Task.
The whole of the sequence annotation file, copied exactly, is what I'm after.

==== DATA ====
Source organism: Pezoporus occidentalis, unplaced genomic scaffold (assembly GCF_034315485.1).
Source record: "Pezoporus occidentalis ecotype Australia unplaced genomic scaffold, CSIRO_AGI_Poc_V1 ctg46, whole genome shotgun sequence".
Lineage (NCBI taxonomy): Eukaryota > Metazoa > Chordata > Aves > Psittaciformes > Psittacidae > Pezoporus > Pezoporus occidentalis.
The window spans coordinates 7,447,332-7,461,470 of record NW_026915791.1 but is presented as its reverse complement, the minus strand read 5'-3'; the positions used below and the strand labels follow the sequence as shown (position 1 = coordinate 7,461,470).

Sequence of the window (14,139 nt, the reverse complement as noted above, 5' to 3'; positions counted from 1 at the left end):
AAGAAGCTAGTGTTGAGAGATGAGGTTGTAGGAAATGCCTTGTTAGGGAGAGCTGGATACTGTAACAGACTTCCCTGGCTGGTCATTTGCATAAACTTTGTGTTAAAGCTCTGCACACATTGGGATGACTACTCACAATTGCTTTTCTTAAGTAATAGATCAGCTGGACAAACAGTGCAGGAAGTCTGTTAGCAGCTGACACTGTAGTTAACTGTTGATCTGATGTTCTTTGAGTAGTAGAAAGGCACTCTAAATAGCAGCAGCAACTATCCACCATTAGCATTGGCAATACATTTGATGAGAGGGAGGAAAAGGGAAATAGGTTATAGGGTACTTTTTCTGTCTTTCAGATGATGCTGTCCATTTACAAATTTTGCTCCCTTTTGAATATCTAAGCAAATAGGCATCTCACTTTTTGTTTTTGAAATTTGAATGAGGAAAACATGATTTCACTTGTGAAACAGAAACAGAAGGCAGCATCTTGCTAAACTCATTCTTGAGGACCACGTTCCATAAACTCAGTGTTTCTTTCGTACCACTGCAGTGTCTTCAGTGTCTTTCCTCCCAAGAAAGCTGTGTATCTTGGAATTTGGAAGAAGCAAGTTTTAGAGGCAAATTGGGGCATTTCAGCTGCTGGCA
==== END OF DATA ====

Source organism: Pezoporus occidentalis, unplaced genomic scaffold (assembly GCF_034315485.1).
Source record: "Pezoporus occidentalis ecotype Australia unplaced genomic scaffold, CSIRO_AGI_Poc_V1 ctg46, whole genome shotgun sequence".
Lineage (NCBI taxonomy): Eukaryota > Metazoa > Chordata > Aves > Psittaciformes > Psittacidae > Pezoporus > Pezoporus occidentalis.
The window spans coordinates 7,447,332-7,461,470 of record NW_026915791.1 but is presented as its reverse complement, the minus strand read 5'-3'; the positions used below and the strand labels follow the sequence as shown (position 1 = coordinate 7,461,470).

Sequence of the window (14,139 nt, the reverse complement as noted above, 5' to 3'; positions counted from 1 at the left end):
AAGAAGCTAGTGTTGAGAGATGAGGTTGTAGGAAATGCCTTGTTAGGGAGAGCTGGATACTGTAACAGACTTCCCTGGCTGGTCATTTGCATAAACTTTGTGTTAAAGCTCTGCACACATTGGGATGACTACTCACAATTGCTTTTCTTAAGTAATAGATCAGCTGGACAAACAGTGCAGGAAGTCTGTTAGCAGCTGACACTGTAGTTAACTGTTGATCTGATGTTCTTTGAGTAGTAGAAAGGCACTCTAAATAGCAGCAGCAACTATCCACCATTAGCATTGGCAATACATTTGATGAGAGGGAGGAAAAGGGAAATAGGTTATAGGGTACTTTTTCTGTCTTTCAGATGATGCTGTCCATTTACAAATTTTGCTCCCTTTTGAATATCTAAGCAAATAGGCATCTCACTTTTTGTTTTTGAAATTTGAATGAGGAAAACATGATTTCACTTGTGAAACAGAAACAGAAGGCAGCATCTTGCTAAACTCATTCTTGAGGACCACGTTCCATAAACTCAGTGTTTCTTTCGTACCACTGCAGTGTCTTCAGTGTCTTTCCTCCCAAGAAAGCTGTGTATCTTGGAATTTGGAAGAAGCAAGTTTTAGAGGCAAATTGGGGCATTTCAGCTGCTGGCA